Thursday, 14 April 2016

'The Thaw' Review

This review WILL CONTAIN SPOILERS for the film to be discussed, if you do not want certain plot points or story spoilt, please do not read further.

'The Thaw' has a look and a feel that's very reminiscent of a classic X-Files episode, and tells a story that would have very much felt at home in the show, albeit with much more gore and brutality than would have been allowed.

'The Thaw' tells the story of a group of researchers in the Arctic, who are studying the effects of global warming on the surrounding countryside and ecosystem.  When the group tranquilise a polar bear they discover that the animal had unearthed part of a frozen woolly mammoth thanks to the receding ice levels and had been eating the ancient remains.  The team transport the polar bear to their facility for further study.

When a group of students and the lead scientist's daughter arrive at the facility a few days later they discover that the polar bear, along with some members of the research team, have become infected with an ancient parasite from inside the remains of the mammoth.

What follows next is a series of events as some members of the group try desperately to return to civilisation before they become infected, whilst other members of the party sabotage their escape to prevent the parasites from spreading.

With several members of the group infected with the creatures that are eating them from the inside out, they discover that the lead scientist has a plot to return to civilisation with the parasites and allow them to spread in an attempt to lower the human population in order to reduce the global warming that is destroying the planet.

'The Thaw' is a fairly competent body horror film, one that easily plays on the fears of infection and parasites and the notion of insects growing inside the human body.  We've all heard stories about bot fly larvae being found inside of people, or stories of fish that swim inside bodies through the urethra, and I doubt that there's a person who isn't at least a little disturbed by the thought of such an invasion.  This film thrives on that disgust and fear, and uses it to good effect.

The isolation of the surroundings adds to the fear of infection, with nowhere to go the people are stuck with those who are or may be infected.  Thankfully the locations have a look that is completely different to that of The Thing, which follows a similar theme.  Instead of being surrounded by the snow and ice there is a lot of vast greenery and wilderness, that gives the film a very different feel.

The film is shot well enough, with a nice clean look to it that can at times make the scenes feel fairly cold and clinical, but I think this adds to the general aesthetic of the piece, especially when inside the research station itself.

Val Kilmer headlines the cast, though only has limited scenes in the film, though with it being Val Kilmer that might not be such a bad thing.  The most notable cast member beside Kilmer is Aaron Ashmore, who's instantly recognisable, though I'm sure some of that will come from people mistaking him for his brother.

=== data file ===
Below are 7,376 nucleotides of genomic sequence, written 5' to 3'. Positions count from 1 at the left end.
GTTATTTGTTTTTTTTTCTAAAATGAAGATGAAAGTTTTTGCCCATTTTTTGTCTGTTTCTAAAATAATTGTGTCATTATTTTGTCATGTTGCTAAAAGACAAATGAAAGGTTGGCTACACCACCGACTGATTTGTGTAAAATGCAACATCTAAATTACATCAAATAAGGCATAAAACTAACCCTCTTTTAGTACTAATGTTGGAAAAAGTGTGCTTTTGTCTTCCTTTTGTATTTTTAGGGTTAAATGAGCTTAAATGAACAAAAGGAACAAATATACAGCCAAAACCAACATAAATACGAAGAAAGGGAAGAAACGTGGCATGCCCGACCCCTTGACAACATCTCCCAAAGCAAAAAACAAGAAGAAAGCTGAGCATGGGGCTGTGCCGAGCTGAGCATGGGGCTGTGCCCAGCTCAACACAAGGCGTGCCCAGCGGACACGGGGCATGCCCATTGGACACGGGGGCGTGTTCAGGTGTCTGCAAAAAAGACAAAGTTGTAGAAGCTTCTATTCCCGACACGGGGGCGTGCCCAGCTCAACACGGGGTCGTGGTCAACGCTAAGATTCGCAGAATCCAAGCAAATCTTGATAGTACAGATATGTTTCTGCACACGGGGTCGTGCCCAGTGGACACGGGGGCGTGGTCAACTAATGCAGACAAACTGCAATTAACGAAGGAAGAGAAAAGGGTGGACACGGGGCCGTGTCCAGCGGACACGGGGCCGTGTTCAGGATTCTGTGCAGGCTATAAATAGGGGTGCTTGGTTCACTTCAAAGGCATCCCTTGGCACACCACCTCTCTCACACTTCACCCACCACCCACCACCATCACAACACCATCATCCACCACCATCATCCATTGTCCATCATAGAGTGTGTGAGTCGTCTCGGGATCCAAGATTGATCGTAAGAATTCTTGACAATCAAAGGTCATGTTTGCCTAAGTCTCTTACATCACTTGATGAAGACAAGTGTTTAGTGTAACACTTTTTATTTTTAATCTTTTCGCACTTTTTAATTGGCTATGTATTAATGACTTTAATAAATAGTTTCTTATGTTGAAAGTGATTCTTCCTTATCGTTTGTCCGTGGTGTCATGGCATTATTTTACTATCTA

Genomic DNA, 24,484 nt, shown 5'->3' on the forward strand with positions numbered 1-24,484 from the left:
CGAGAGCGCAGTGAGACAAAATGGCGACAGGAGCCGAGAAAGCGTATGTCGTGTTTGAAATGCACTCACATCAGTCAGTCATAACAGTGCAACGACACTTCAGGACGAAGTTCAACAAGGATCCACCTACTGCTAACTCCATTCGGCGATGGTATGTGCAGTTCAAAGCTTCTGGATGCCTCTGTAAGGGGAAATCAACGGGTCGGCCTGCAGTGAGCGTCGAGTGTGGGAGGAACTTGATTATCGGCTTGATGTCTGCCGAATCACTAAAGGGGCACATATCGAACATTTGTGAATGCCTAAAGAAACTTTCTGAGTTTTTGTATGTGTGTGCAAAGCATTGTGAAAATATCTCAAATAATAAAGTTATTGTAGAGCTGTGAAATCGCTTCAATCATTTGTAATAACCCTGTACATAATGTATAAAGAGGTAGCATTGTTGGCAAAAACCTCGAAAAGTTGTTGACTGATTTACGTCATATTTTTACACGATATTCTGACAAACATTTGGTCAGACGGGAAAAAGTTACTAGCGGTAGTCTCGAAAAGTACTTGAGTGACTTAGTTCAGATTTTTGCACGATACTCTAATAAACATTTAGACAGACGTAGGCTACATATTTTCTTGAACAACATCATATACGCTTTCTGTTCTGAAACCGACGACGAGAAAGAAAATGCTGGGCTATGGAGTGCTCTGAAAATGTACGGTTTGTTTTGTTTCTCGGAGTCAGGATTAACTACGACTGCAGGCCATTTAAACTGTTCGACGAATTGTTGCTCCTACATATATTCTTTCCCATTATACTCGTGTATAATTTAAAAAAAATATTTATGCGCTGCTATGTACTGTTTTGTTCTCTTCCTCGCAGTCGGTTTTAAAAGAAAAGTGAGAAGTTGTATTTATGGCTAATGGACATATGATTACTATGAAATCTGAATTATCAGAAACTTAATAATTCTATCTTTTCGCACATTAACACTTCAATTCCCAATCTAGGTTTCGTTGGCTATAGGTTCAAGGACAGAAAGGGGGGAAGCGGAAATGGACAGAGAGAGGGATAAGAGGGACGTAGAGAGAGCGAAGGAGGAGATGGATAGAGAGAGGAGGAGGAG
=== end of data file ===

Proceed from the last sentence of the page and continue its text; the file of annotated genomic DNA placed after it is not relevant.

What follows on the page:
The rest of the cast being relative unknowns actually works to the films benefit, as you don't expect certain people to survive simply because they're more well known than others, which in turn adds to the question of who is or isn't infected.

The films monsters, which never get given a name, are well executed and never too over the top.  Where some films would opt for larger and more visually creative creatures 'The Thaw' keeps things simple, and fairly realistic.  The parasites are more like Silverfish in their execution, and this closeness to something that many of us will be familiar with makes the parasites more frightening and believable.

The effects are well made and the visuals are gory and gross enough to convey the horror of creatures inside your own body without going too far into being a splatter fest.  The scenes where you can see the parasites crawling inside people's wounds before burrowing deeper inside the body are particularly unsettling and probably some of the more memorable moments.

The plot line of Val Kilmer's Dr. Kruipen wanting to infect the whole world in order to combat global warming is fairly ridiculous, and it's a huge jump to believe that a man of that kind of intellect would resort to genocide just in order to try and stop damage to the environment.

The idea of global warming leading to the discovery of ancient parasites is one that actually exists within the modern scientific community, especially with numerous ancient super vira having already been unearthed by scientists in the Siberian permafrost.  Whilst it's hard to believe that parasites such as the ones in the film could actually exist, the fact that it is in some way grounded in actual scientific reality does make the film slightly more disturbing.

'The Thaw' is not an amazing piece of cinema, it will never be remembered as an all time great and it probably won't stick around in people's memories for long after watching it, but it manages to stay entertaining and engaging enough through the run time to not overstay it's welcome.  It might not be the most original story in the world, but it's pulled off with competency and style.


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